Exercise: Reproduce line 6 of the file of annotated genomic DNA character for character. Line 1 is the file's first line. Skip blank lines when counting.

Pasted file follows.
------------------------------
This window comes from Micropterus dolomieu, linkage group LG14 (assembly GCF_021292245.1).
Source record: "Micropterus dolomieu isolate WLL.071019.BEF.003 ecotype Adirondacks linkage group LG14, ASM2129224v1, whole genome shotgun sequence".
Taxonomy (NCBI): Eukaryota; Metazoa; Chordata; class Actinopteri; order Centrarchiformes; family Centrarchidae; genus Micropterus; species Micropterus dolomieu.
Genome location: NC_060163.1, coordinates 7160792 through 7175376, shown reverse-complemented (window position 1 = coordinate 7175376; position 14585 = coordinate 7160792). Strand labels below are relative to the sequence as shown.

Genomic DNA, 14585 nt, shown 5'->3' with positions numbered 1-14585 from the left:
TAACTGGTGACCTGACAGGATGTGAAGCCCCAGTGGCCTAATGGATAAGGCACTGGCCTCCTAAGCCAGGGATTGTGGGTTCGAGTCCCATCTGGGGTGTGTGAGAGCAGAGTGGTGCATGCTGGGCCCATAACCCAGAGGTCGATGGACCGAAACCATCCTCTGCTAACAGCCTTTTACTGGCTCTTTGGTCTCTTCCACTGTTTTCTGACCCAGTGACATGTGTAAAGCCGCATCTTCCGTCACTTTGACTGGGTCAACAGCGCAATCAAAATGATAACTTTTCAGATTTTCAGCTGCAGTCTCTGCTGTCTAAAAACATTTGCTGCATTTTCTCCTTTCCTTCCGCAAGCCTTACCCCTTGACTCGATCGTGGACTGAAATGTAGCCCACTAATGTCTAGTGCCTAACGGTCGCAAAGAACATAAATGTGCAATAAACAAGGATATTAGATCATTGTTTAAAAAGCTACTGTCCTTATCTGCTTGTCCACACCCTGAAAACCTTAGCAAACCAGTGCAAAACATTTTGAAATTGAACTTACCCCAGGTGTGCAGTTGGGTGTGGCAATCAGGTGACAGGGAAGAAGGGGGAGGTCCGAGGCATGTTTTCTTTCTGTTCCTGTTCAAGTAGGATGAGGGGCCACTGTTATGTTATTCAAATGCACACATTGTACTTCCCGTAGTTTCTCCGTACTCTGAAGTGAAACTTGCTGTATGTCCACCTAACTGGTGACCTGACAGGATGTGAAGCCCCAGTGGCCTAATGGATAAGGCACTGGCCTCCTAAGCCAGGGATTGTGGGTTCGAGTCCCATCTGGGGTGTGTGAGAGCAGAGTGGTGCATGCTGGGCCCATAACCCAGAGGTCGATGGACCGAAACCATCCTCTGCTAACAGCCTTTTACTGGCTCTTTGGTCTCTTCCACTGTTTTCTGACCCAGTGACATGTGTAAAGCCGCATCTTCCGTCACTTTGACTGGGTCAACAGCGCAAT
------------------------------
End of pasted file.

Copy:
TAACTGGTGACCTGACAGGATGTGAAGCCCCAGTGGCCTAATGGATAAGGCACTGGCCTCCTAAGCCAGGGATTGTGGGTTCGAGTCCCATCTGGGGTGTGTGAGAGCAGAGTGGTGCATGCTGGGCCCATAACCCAGAGGTCGATGGACCGAAACCATCCTCTGCTAACAGCCTTTTACTGGCTCTTTGGTCTCTTCCACTGTTTTCTGACCCAGTGACATGTGTAAAGCCGCATCTTCCGTCACTTTGACTGGGTCAACAGCGCAATCAAAATGATAACTTTTCAGATTTTCAGCTGCAGTCTCTGCTGTCTAAAAACATTTGCTGCATTTTCTCCTTTCCTTCCGCAAGCCTTACCCCTTGACTCGATCGTGGACTGAAATGTAGCCCACTAATGTCTAGTGCCTAACGGTCGCAAAGAACATAAATGTGCAATAAACAAGGATATTAGATCATTGTTTAAAAAGCTACTGTCCTTATCTGCTTGTCCACACCCTGAAAACCTTAGCAAACCAGTGCAAAACATTTTGAAATTGAACTTACCCCAGGTGTGCAGTTGGGTGTGGCAATCAGGTGACAGGGAAGAAGGGGGAGGTCCGAGGCATGTTTTCTTTCTGTTCCTGTTCAAGTAGGATGAGGGGCCACTGTTATGTTATTCAAATGCACACATTGTACTTCCCGTAGTTTCTCCGTACTCTGAAGTGAAACTTGCTGTATGTCCACCTAACTGGTGACCTGACAGGATGTGAAGCCCCAGTGGCCTAATGGATAAGGCACTGGCCTCCTAAGCCAGGGATTGTGGGTTCGAGTCCCATCTGGGGTGTGTGAGAGCAGAGTGGTGCATGCTGGGCCCATAACCCAGAGGTCGATGGACCGAAACCATCCTCTGCTAACAGCCTTTTACTGGCTCTTTGGTCTCTTCCACTGTTTTCTGACCCAGTGACATGTGTAAAGCCGCATCTTCCGTCACTTTGACTGGGTCAACAGCGCAAT